Because the students have no experience with wind direction, five marks in a quincunx to keep them oriented to the wind must be set accurately both on land and the water. The quincunx variations are called horizontal, squashed, squeezed and vertical Pandora’s Boxes because of the multitude of challenges including crossing situations and emotional states that they can potentially present to helmsmen. The students see the land variations of this five mark pattern repeated in sequence in each of their water sessions.
BSWW is not a junior, youth, or after school sailing program but is taught entirely during school hours. The land sessions use a stern steering wheeled simulator dolly with whatever dinghy(s) is (are) to be used in the water sessions. The curriculum has changed and evolved as new Ministers changed the academic objectives.
Presently it uses the M1 Cambridge Curriculum. It has evolved to reflect the cumulative experience and practices of the all the M1 teachers in the five different public middle schools. It incorporates Project 2061, the American Association for the Advancement of Science (AAAS) effort to improve science education so people become literate in science, mathematics, engineering and technology.
BSWW never mentions racing. The children are competitive and curious enough that short 50 meter comparisons of speed and angle will spontaneously arise but they never last long. There can be too much emphasis put on competition results at a young age when kids want to play, dream, and hang out with their friends.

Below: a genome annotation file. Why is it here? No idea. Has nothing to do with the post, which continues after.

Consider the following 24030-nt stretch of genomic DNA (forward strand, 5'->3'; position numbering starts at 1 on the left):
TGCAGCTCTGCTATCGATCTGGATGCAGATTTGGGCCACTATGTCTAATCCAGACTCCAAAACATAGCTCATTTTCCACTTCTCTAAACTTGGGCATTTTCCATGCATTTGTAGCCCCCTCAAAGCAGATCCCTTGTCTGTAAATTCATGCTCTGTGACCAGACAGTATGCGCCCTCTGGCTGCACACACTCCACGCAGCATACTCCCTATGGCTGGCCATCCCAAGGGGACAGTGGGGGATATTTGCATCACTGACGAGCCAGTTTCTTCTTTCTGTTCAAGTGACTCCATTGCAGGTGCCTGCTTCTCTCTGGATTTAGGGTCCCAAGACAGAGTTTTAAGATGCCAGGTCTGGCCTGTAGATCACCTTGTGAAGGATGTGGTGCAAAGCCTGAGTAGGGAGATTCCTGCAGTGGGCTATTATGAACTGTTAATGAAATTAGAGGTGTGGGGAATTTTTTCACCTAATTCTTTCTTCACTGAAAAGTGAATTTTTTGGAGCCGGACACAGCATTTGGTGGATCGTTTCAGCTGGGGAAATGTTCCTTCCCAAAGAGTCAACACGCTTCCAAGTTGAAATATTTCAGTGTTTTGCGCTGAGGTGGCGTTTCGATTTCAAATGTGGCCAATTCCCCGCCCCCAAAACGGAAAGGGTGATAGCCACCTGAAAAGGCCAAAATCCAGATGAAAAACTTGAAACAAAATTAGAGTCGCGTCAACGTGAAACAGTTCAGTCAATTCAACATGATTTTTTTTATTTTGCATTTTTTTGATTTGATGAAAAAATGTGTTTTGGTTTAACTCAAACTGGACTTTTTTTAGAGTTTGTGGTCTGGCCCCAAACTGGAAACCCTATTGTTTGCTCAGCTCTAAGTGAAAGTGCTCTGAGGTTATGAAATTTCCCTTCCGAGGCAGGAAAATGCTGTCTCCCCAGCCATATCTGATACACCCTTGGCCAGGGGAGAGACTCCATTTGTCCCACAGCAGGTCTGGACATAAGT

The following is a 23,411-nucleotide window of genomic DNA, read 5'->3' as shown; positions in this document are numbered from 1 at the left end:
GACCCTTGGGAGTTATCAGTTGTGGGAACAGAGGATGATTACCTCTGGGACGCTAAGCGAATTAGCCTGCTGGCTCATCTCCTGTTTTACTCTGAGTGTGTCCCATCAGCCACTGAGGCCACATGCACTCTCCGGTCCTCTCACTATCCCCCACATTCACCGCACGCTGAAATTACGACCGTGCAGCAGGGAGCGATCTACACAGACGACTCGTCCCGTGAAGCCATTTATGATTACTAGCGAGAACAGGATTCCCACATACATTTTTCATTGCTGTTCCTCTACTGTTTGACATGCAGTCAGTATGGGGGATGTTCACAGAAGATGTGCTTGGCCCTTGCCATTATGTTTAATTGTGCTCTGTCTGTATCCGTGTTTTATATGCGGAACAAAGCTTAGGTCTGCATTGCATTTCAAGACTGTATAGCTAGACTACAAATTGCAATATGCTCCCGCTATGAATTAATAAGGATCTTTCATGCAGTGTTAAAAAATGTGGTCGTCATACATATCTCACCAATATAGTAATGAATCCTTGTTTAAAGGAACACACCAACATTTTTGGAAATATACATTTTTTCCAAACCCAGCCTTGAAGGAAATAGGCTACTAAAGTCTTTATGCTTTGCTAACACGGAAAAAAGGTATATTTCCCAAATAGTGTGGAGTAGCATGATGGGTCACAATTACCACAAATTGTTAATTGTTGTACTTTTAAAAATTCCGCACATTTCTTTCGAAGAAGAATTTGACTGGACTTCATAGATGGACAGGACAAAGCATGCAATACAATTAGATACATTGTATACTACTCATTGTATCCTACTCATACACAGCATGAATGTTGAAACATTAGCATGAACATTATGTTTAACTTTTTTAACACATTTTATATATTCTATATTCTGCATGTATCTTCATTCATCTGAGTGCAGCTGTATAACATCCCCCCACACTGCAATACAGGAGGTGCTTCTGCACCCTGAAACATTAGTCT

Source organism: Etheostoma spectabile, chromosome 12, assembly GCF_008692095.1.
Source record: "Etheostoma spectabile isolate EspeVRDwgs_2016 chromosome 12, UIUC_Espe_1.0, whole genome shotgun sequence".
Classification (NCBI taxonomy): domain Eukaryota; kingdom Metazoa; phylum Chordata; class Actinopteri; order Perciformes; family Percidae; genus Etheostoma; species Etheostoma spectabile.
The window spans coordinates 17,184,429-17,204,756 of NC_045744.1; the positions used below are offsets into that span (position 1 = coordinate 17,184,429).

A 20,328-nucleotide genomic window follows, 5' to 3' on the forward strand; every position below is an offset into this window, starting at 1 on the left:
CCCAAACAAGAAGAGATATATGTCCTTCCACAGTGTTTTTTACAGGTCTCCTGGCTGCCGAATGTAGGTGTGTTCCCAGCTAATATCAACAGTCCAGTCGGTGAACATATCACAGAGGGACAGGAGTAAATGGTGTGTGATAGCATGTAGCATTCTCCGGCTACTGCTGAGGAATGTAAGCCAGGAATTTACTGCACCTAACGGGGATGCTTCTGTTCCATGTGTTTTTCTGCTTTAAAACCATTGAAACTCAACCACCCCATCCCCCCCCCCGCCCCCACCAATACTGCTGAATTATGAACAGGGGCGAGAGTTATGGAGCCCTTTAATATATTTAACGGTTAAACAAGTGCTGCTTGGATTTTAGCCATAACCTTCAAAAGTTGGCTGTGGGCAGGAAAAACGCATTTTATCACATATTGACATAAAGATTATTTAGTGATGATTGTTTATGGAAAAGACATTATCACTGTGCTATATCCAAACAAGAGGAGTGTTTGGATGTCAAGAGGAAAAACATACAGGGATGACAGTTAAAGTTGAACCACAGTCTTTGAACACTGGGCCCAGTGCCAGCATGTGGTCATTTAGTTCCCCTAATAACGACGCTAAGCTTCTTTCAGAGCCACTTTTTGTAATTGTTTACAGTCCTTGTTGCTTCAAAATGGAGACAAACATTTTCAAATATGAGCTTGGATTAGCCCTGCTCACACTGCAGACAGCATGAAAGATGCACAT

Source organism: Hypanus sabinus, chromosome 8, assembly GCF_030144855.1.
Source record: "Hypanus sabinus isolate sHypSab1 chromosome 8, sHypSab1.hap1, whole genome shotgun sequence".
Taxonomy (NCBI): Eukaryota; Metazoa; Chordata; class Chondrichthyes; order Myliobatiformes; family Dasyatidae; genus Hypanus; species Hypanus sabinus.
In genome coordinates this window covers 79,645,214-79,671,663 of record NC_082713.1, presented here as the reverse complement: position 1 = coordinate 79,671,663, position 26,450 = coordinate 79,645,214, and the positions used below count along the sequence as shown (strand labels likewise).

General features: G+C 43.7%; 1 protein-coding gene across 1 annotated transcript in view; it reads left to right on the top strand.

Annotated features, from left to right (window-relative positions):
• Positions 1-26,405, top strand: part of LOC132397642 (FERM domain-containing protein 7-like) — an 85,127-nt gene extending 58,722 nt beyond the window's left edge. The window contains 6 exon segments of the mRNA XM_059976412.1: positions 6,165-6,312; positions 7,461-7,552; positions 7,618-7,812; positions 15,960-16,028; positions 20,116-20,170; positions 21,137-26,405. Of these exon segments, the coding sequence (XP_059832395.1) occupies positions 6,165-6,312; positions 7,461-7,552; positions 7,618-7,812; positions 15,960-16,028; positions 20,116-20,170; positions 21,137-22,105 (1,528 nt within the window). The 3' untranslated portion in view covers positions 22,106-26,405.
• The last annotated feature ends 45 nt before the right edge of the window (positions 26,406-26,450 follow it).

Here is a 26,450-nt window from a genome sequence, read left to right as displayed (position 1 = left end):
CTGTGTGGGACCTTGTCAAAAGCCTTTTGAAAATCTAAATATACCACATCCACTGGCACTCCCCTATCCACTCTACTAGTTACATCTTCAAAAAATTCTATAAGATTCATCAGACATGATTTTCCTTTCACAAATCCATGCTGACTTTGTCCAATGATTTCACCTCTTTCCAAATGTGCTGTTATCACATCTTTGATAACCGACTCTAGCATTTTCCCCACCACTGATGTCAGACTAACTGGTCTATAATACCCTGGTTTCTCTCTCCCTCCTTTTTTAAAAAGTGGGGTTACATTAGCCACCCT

One objective here is for children to quickly gain a clear minded understanding of safety, seamanship and small boat handling. The program teaches children how to think independently and opens the world of thought just a bit.
Most people do not understand Bermuda Schools WaterWise until they see and experience its transforming impact on students. The students go solo from their first moment on the water and from a small boat they learn that the sea is a severe disciplinarian.
The students’ ability to concentrate on the task at hand, to let go of panic and attitude, to work in concert with classmates, to have confidence in their ability to train, practice and accomplish something they have never done improve markedly. Test results from a critical set of international exams given across the school system show that WaterWise students perform better than those without the WaterWise experience.
Unfortunately, the MOED was told by the Government in early 2010 to cut its budget in two days by BDA $6 Million. This resulted in the end of funding for WaterWise, and without funding, BSA had to end its role administering WaterWise for MOED.
However, the middle school teachers were gung-ho to see all their M1 students go through WaterWise so they organized and paid for their own Professional Development Program. This ownership drive shown by the public school teachers convinced Christian Luthi, a local sailor and attorney, to create Bermuda Schools WaterWise Ltd (BSWW) as a not-for-profit organization to keep WaterWise going.
Generous charitable gifts by the Andrew Simpson Sailing Foundation and the Bermuda Security Group (click here) have made this spring’s reinvigoration of the program in all five public middle schools possible. These grants also paid for repairs and replacements at hurricane damaged facilities used by BSWW at both ends of the Island.